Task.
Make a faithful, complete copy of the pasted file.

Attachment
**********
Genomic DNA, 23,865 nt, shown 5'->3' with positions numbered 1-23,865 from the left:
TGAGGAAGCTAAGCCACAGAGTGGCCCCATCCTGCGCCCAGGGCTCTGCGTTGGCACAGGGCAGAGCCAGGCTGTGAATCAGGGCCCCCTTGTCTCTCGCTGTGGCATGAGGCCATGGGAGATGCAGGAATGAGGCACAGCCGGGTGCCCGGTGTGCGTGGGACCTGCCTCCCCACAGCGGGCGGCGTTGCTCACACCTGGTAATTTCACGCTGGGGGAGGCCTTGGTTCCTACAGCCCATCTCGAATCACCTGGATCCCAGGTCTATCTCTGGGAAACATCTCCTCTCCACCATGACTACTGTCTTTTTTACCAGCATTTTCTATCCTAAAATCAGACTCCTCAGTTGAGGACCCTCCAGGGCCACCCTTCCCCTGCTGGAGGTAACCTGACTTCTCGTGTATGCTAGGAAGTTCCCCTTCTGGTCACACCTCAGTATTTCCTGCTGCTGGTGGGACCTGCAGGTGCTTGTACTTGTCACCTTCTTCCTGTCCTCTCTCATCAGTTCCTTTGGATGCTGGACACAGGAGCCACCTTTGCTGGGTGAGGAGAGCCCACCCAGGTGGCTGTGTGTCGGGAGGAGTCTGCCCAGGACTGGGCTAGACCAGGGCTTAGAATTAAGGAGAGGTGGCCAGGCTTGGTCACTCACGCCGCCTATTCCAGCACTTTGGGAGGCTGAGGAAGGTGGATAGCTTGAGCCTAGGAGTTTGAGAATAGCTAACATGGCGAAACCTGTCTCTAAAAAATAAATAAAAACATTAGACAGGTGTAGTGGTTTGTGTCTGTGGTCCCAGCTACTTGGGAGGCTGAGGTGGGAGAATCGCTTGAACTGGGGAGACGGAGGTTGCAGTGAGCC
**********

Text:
Genomic DNA, 23,865 nt, shown 5'->3' with positions numbered 1-23,865 from the left:
TGAGGAAGCTAAGCCACAGAGTGGCCCCATCCTGCGCCCAGGGCTCTGCGTTGGCACAGGGCAGAGCCAGGCTGTGAATCAGGGCCCCCTTGTCTCTCGCTGTGGCATGAGGCCATGGGAGATGCAGGAATGAGGCACAGCCGGGTGCCCGGTGTGCGTGGGACCTGCCTCCCCACAGCGGGCGGCGTTGCTCACACCTGGTAATTTCACGCTGGGGGAGGCCTTGGTTCCTACAGCCCATCTCGAATCACCTGGATCCCAGGTCTATCTCTGGGAAACATCTCCTCTCCACCATGACTACTGTCTTTTTTACCAGCATTTTCTATCCTAAAATCAGACTCCTCAGTTGAGGACCCTCCAGGGCCACCCTTCCCCTGCTGGAGGTAACCTGACTTCTCGTGTATGCTAGGAAGTTCCCCTTCTGGTCACACCTCAGTATTTCCTGCTGCTGGTGGGACCTGCAGGTGCTTGTACTTGTCACCTTCTTCCTGTCCTCTCTCATCAGTTCCTTTGGATGCTGGACACAGGAGCCACCTTTGCTGGGTGAGGAGAGCCCACCCAGGTGGCTGTGTGTCGGGAGGAGTCTGCCCAGGACTGGGCTAGACCAGGGCTTAGAATTAAGGAGAGGTGGCCAGGCTTGGTCACTCACGCCGCCTATTCCAGCACTTTGGGAGGCTGAGGAAGGTGGATAGCTTGAGCCTAGGAGTTTGAGAATAGCTAACATGGCGAAACCTGTCTCTAAAAAATAAATAAAAACATTAGACAGGTGTAGTGGTTTGTGTCTGTGGTCCCAGCTACTTGGGAGGCTGAGGTGGGAGAATCGCTTGAACTGGGGAGACGGAGGTTGCAGTGAGCC